While legal harassment of well-known Guatemala City journalists José Rubén Zamora, publisher of the daily elPeriódico, and Juan Luis Font of the broadcast analysis program Con Criterio have made international news in recent months, less well-known are attacks against vulnerable journalists who live away from the capital—in provincial cities and in the rural areas of Guatemala.
Of the 116 aggressions against journalists in the country from Jan. 1 to Oct. 31, 2021, 42 percent took place outside of Guatemala City, according to a recent report from the Association of Journalists of Guatemala (APG, for its acronym in Spanish). Additionally, about half of the total complaints received by the Prosecutor for Crimes against Journalists during that same period came from outside the capital, APG reported.
Provincial and rural journalists in Guatemala report facing physical attacks, destruction of their equipment, legal harassment and economic pressure. LatAm Journalism Review (LJR) spoke to those reporting outside Guatemala City about what they say are growing challenges to their work.
Women and Indigenous journalists especially vulnerable
Irma Tzi started her 14-year-long journalism career working for community radio in the province of Alta Verapaz, in north central Guatemala. For more than a decade she’s been a correspondent covering “notas rojas”—“red stories” of the “if it bleeds, it leads” variety— for tabloid Nuestro Diario. The paper is short on copy and long on gory visuals focused on crime, narco-trafficking, and accidents. Tzi is the only Indigenous woman photojournalist working for Nuestro Diario in her province.
In 2016, Tzi had to recover from an assault by a machete-wielding attacker. She thinks he was hired by someone named in one of her stories involving organized crime. Tzi said she has survived other physical attacks as well. She has also received death threats and been intimidated at her home. “I do this because I need the work and also because I like what I do—informing the public,” she told LJR.
Tzi maintains that in recent years her work has become even more challenging. “Now it’s not just the criminals who don’t want you to cover them—it’s officials and people in general.” She recalls how on a number of occasions government officials have taken her phone and erased its contents, all the while insulting her “..in an abusive manner.” She has filed complaints with the Prosecutor’s Office for Crimes Against Journalists, but nothing has come of these actions. The Office could not be reached by LJR for comment.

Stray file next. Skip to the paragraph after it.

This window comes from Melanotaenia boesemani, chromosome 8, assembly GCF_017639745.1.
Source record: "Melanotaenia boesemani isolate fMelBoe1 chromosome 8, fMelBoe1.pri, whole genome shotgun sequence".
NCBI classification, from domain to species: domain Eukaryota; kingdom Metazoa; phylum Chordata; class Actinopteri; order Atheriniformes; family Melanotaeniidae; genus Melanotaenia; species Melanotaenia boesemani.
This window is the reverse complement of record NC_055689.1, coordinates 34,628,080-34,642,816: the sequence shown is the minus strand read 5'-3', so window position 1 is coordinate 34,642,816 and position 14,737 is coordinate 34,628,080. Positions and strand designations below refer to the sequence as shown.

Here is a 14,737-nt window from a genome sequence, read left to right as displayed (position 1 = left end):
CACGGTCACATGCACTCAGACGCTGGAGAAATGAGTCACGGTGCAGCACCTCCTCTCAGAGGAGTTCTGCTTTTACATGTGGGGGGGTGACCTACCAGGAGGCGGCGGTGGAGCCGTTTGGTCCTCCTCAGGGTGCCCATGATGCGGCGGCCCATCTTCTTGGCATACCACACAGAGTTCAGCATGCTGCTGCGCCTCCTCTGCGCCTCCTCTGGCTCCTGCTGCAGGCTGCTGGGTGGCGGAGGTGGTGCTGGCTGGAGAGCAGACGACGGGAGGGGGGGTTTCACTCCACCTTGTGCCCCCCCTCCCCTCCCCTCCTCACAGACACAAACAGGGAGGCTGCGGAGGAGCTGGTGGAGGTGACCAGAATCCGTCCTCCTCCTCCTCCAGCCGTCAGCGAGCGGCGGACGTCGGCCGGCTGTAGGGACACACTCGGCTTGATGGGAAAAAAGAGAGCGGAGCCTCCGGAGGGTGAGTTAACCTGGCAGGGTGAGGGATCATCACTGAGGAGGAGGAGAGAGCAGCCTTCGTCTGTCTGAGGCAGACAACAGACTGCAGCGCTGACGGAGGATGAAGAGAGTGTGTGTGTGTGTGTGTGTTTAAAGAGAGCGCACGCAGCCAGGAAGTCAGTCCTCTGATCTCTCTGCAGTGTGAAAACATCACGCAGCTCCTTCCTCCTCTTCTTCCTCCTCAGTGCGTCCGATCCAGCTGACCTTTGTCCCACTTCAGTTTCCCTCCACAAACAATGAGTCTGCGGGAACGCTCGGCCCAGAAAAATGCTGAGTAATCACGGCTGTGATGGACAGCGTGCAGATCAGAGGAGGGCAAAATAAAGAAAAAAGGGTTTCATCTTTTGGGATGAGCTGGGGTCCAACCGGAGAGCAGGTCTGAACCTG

In addition, says Tzi, she’s consistently the object of discrimination for being an
Indigenous woman in a profession that’s still overwhelmingly male, and in Guatemala, often machista. “Some people just don’t want to see a woman get ahead,” she maintains, “…they’ll put obstacles in her way.”
In neighboring department Izabal, another recent example from October involved three community media journalists covering a state of siege imposed by the government in the Indigenous community of El Estor—the site of a long-standing mining dispute. Carlos Choc, Juan Bautista Xol, and Baudilio Choc, according to the news site Prensa Comunitaria for which they reported, were hunted down by security forces going door-to-door and harassed—“…persecuted for the simple fact of being journalists.”
Choc’s reporting on the contamination of Lake Izabal allegedly by a Swiss-Russian-owned nickel mine has made him a target of persecution for several years now. Mine officials, who deny the project is polluting the lake, first brought charges against him in 2017.
Choc, a Q’eqchi Maya, has also been threatened with lynching and had his photographic equipment stolen on several occasions, Prensa Comunitaria reported. He argues, “…the State should be protecting our work and not persecuting us for doing it…”
Decreasing regional coverage